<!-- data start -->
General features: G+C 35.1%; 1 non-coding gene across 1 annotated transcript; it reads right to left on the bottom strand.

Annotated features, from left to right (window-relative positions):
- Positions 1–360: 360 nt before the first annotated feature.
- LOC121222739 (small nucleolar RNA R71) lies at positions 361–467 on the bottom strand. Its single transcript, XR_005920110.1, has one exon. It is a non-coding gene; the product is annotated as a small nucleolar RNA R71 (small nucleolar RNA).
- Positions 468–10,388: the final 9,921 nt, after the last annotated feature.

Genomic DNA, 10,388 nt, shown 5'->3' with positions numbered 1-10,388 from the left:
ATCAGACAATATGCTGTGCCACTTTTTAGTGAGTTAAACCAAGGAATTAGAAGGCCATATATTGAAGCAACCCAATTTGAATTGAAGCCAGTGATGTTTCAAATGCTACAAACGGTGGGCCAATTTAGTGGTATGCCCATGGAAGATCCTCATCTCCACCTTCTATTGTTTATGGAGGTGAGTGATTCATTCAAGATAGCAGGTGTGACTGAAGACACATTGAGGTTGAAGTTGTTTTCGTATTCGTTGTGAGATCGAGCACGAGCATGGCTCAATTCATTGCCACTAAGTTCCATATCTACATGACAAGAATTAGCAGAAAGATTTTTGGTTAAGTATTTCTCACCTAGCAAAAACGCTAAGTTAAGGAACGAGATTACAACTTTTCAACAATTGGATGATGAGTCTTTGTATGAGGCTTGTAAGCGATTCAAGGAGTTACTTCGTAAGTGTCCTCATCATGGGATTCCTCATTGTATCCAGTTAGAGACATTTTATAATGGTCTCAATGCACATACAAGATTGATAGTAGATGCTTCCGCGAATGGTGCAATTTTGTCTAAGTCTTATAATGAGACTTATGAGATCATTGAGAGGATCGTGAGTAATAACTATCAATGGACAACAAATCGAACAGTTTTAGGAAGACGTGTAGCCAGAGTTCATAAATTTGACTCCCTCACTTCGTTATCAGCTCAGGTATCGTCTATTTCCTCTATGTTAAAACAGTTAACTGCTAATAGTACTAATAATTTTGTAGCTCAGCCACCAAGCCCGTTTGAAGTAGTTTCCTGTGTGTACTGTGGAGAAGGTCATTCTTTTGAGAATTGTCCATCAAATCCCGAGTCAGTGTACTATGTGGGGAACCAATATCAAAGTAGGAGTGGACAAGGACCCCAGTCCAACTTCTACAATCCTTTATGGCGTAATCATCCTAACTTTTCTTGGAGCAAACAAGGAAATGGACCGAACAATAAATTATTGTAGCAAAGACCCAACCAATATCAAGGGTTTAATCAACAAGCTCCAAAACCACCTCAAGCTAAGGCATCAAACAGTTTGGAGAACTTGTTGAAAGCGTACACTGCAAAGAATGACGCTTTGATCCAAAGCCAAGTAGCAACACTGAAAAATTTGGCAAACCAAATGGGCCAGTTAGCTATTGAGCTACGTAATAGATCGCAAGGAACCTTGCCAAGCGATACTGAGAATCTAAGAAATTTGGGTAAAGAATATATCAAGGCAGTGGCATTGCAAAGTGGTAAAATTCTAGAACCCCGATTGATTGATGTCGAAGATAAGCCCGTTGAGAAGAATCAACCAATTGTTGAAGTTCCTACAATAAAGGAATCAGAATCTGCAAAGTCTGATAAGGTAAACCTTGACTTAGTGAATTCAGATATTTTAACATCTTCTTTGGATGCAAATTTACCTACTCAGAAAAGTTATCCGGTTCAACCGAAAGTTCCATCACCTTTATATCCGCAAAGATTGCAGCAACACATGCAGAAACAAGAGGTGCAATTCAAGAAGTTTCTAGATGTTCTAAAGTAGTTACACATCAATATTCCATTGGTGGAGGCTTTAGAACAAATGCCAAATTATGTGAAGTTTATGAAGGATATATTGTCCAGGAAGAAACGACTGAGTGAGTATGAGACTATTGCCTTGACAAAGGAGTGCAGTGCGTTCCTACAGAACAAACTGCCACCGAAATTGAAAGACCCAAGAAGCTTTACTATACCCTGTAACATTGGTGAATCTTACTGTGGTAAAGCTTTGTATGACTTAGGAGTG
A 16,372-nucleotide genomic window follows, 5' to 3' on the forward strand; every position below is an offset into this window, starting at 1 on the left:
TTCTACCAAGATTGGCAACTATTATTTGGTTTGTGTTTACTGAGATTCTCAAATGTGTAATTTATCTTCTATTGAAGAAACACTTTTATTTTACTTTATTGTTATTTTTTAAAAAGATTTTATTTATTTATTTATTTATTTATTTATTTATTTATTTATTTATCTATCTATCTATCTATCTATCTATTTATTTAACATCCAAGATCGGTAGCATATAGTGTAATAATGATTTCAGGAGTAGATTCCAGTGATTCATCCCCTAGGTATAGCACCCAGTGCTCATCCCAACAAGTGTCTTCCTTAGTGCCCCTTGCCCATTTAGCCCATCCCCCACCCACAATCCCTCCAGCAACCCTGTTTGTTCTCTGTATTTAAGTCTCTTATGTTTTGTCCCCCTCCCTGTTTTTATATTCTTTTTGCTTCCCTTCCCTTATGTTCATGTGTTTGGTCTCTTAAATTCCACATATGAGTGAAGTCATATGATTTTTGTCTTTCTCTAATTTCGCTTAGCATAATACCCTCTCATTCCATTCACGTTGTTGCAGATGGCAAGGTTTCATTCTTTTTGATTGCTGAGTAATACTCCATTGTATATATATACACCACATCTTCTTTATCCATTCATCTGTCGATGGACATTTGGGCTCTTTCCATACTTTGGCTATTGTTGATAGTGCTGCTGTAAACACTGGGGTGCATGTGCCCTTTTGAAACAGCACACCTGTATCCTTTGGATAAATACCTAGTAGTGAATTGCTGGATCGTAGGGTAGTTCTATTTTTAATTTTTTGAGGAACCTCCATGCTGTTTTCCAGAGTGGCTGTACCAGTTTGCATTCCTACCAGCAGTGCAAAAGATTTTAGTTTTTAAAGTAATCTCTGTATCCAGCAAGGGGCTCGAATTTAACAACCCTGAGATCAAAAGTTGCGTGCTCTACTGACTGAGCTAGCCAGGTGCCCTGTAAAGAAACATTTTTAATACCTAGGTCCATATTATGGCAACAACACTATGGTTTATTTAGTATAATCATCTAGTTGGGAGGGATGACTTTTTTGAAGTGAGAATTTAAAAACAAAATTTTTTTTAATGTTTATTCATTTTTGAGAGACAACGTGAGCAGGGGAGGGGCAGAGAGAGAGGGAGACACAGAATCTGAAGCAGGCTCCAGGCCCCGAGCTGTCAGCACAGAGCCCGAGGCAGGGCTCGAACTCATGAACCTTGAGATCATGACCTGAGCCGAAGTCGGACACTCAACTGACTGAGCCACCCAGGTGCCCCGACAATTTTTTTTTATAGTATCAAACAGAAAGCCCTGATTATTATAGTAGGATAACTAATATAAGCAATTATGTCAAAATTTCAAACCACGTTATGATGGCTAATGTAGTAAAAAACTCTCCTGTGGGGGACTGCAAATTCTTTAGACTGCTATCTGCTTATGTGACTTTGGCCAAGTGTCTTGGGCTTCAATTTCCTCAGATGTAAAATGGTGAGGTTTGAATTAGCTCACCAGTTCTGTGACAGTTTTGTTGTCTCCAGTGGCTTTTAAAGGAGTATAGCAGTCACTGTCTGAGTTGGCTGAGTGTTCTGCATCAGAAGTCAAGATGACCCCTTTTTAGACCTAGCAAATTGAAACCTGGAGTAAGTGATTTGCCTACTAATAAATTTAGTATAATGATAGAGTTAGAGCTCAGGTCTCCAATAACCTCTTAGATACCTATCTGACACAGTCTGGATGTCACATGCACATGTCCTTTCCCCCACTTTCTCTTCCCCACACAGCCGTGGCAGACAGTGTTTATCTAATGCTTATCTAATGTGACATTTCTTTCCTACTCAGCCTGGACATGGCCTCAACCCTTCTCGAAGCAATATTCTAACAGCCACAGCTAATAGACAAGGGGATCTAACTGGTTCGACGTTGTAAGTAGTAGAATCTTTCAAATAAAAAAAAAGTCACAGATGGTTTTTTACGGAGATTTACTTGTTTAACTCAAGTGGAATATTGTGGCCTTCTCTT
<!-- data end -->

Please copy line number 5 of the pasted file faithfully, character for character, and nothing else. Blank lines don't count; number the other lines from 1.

- Positions 468–10,388: the final 9,921 nt, after the last annotated feature.